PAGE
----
Watching The Witcher reminded me that I once planned a series of poems about video games. Here’s the rough sketch for

Half Life 2:

The magazines raved about the first,
Though I have to say it left me cold,
Preferring above all to play
Unreal;

Yet something about the sequel called to me
And patiently I slowly sank into it
Till suddenly I was hooked and gasping.
This wasn’t the same lab in New Mexico
From which some mutants had escaped
(Though it half-heartedly pretended to be):
Instead there were all these bombed-out flats,
Their entrances filth-strewn, sickening,
Their bloody front rooms turned with dentist chairs
Into makeshift chambers of torture,
Their horror heightened by the commonplace;
A traumatized people who stared right past,
Informed in Cyrillic on every building
By ubiquitous posters of state control.

The magazines said it was innovative,
Original, creative, gaming anew,
A fresh open world to explore,
But I knew it was just a medley, so slick,
Of chase and platform and FPS
Concealing behind its invisible walls
The true costs of the Yugoslavian war.


On Dives and Lazarus

Why, out of all characters available in all media, do I like the one of the Witcher? Perhaps because I identify with a soul that has swapped emotion for knowledge. Do I love with a full heart? No. Do I love with a heart sufficient for me to write successful poetry? Time will tell, but I don’t currently feel it.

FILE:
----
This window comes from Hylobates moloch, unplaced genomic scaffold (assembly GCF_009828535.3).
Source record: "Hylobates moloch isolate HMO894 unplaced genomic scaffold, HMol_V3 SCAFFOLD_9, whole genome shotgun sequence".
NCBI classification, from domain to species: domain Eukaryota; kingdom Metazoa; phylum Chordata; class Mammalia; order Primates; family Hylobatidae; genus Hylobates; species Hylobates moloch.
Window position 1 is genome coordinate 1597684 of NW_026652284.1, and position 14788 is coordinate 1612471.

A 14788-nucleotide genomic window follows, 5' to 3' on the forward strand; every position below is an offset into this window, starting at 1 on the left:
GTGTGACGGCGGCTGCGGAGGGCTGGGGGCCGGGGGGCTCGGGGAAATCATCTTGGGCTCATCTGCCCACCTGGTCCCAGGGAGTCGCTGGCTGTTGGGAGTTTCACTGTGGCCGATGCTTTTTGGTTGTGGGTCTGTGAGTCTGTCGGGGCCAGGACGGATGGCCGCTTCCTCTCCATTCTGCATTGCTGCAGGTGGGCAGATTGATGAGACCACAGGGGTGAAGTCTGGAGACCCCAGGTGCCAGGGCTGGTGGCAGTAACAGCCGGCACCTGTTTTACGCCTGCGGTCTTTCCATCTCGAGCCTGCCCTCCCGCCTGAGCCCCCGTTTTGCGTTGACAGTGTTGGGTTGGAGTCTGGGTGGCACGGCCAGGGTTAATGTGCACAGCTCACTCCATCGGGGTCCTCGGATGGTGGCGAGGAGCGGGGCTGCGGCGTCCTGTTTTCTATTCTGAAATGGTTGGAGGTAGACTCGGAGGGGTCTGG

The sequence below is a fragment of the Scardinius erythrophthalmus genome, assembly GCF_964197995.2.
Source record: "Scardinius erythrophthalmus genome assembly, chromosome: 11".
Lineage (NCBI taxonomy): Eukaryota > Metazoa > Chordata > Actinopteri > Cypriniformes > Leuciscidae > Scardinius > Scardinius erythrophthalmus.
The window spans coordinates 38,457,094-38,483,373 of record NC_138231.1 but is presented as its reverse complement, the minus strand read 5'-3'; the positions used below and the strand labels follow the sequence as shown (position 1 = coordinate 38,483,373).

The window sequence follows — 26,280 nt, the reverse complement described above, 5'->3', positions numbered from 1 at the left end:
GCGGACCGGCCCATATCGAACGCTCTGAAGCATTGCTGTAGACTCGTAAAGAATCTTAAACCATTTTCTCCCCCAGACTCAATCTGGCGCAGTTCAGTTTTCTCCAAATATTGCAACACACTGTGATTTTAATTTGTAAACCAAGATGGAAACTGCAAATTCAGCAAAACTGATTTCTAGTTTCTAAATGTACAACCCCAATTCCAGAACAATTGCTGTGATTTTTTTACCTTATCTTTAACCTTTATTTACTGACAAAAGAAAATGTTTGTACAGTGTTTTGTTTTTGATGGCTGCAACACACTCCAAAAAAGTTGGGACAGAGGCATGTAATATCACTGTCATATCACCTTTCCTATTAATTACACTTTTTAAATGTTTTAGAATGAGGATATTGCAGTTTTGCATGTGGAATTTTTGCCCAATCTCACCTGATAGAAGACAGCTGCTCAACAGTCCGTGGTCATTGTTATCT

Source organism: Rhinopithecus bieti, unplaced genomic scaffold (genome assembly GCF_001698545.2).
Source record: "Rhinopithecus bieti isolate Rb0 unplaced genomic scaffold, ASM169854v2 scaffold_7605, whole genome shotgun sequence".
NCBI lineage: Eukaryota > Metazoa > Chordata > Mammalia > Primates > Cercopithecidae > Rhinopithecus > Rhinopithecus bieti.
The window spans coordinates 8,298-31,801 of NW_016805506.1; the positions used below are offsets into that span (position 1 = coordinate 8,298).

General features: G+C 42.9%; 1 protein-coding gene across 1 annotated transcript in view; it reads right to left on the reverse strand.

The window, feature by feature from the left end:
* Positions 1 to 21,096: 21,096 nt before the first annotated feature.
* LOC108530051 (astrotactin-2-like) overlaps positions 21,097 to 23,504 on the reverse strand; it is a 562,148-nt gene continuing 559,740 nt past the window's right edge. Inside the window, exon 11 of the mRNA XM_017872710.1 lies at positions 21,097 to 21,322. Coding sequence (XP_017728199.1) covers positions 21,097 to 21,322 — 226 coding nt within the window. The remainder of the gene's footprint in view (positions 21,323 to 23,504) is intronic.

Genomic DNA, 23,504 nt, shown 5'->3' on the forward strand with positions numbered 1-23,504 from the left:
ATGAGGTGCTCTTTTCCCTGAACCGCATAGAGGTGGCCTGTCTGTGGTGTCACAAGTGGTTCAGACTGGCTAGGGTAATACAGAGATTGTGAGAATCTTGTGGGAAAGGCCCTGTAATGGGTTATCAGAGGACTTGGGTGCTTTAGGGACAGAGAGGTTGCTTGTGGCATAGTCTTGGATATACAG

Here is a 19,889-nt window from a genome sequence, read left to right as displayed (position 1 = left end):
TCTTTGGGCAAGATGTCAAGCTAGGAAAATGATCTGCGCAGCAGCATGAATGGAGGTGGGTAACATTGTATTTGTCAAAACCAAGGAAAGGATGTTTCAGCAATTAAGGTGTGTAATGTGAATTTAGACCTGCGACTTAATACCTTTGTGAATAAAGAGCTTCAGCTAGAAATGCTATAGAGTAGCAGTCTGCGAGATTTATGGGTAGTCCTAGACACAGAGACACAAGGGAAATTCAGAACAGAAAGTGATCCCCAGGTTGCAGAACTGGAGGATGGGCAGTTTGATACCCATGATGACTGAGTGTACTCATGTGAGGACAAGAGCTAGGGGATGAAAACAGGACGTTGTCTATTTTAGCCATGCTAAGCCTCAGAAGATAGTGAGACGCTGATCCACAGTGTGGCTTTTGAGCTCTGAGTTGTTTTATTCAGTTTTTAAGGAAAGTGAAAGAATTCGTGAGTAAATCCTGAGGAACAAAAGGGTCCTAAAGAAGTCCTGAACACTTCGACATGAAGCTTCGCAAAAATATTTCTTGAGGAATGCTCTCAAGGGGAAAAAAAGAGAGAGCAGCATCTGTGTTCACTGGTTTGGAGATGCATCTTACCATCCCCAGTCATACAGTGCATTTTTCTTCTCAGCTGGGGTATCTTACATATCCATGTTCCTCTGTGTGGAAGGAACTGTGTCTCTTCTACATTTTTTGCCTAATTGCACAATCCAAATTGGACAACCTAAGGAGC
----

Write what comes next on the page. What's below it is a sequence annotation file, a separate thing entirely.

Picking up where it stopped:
Am I ignoring the Lazarus at my gate? Quite possibly—I don’t see him. I heard recently a Thought for Today on Radio 4. Usually I find the slot either annoying or laughable in its fatuous parade of platitudes and pretended altruism. But I was rightly humbled to hear an interpretation of the Biblical parable—hardly a parable—which sought to justify the terrible treatment of the rich man, Dives, who enjoyed a sumptuous life without noticing a brother human being covered in sores.

The commentator astutely pointed out that Dives’ problem is that he can’t think beyond his own household: he expects Lazarus to come from Paradise to serve him some water in Hades, just like a servant; his request that he is allowed to warn his brothers is too focused within his limited domestic realm and is met with deserved rejection.

I suppose the mercy in my own case is that I was never given much wealth or responsibility. The magnates who have—the media moguls and tech giants who exert control on the lives of billions, the princes of this world, the modern Dives—have more to fear. Occasionally, though, one sees the light and turns their attention away from self to humanity. A good example of this is the once despised Bill Gates, now seemingly redeemed through charity.


On Robert Hunter

I have it in my mind (and I hope that it is true) that Mr Gates, along with Bill Clinton and the founders of Google, was a Dead Head. We are blessed with so few geniuses to guide us in life that the recent death of The Grateful Dead’s lyricist at the age of 78 affected me deeply. I felt the same way when that other rare genius, Andrei Tarkovsky, the Russian film director, disappeared (in body at least) from the world. He too was concerned with the deep undercurrents of existence, with expressing the truth—the essential underlying truth—of the human condition, and publishing an obituary on Tarkovsky is one of the few actions I have taken in life that I feel to be a badge of honour.